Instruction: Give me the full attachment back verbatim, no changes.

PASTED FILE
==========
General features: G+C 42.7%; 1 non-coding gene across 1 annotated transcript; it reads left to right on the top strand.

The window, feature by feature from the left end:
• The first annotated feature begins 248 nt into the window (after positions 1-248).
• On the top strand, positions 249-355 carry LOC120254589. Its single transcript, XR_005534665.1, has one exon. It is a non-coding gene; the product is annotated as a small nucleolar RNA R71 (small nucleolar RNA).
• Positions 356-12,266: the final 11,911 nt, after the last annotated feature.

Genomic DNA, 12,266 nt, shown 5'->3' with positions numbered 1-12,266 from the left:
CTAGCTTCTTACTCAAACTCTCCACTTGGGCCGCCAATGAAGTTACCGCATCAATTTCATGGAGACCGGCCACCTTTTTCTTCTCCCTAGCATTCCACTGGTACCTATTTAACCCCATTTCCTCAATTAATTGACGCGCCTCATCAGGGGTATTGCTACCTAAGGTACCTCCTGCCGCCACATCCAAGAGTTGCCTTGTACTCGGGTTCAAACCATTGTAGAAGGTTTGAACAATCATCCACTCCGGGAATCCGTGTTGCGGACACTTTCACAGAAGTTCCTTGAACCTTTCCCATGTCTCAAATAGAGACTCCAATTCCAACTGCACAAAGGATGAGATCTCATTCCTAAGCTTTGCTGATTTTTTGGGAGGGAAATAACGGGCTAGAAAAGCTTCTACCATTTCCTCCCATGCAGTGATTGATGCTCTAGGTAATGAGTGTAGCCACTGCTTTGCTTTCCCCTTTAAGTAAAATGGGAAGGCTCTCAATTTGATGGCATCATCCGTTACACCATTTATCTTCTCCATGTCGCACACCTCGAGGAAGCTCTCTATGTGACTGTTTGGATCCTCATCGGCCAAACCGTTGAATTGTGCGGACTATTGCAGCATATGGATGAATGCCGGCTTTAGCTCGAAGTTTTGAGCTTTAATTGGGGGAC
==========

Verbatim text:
General features: G+C 42.7%; 1 non-coding gene across 1 annotated transcript; it reads left to right on the top strand.

The window, feature by feature from the left end:
• The first annotated feature begins 248 nt into the window (after positions 1-248).
• On the top strand, positions 249-355 carry LOC120254589. Its single transcript, XR_005534665.1, has one exon. It is a non-coding gene; the product is annotated as a small nucleolar RNA R71 (small nucleolar RNA).
• Positions 356-12,266: the final 11,911 nt, after the last annotated feature.

Genomic DNA, 12,266 nt, shown 5'->3' with positions numbered 1-12,266 from the left:
CTAGCTTCTTACTCAAACTCTCCACTTGGGCCGCCAATGAAGTTACCGCATCAATTTCATGGAGACCGGCCACCTTTTTCTTCTCCCTAGCATTCCACTGGTACCTATTTAACCCCATTTCCTCAATTAATTGACGCGCCTCATCAGGGGTATTGCTACCTAAGGTACCTCCTGCCGCCACATCCAAGAGTTGCCTTGTACTCGGGTTCAAACCATTGTAGAAGGTTTGAACAATCATCCACTCCGGGAATCCGTGTTGCGGACACTTTCACAGAAGTTCCTTGAACCTTTCCCATGTCTCAAATAGAGACTCCAATTCCAACTGCACAAAGGATGAGATCTCATTCCTAAGCTTTGCTGATTTTTTGGGAGGGAAATAACGGGCTAGAAAAGCTTCTACCATTTCCTCCCATGCAGTGATTGATGCTCTAGGTAATGAGTGTAGCCACTGCTTTGCTTTCCCCTTTAAGTAAAATGGGAAGGCTCTCAATTTGATGGCATCATCCGTTACACCATTTATCTTCTCCATGTCGCACACCTCGAGGAAGCTCTCTATGTGACTGTTTGGATCCTCATCGGCCAAACCGTTGAATTGTGCGGACTATTGCAGCATATGGATGAATGCCGGCTTTAGCTCGAAGTTTTGAGCTTTAATTGGGGGAC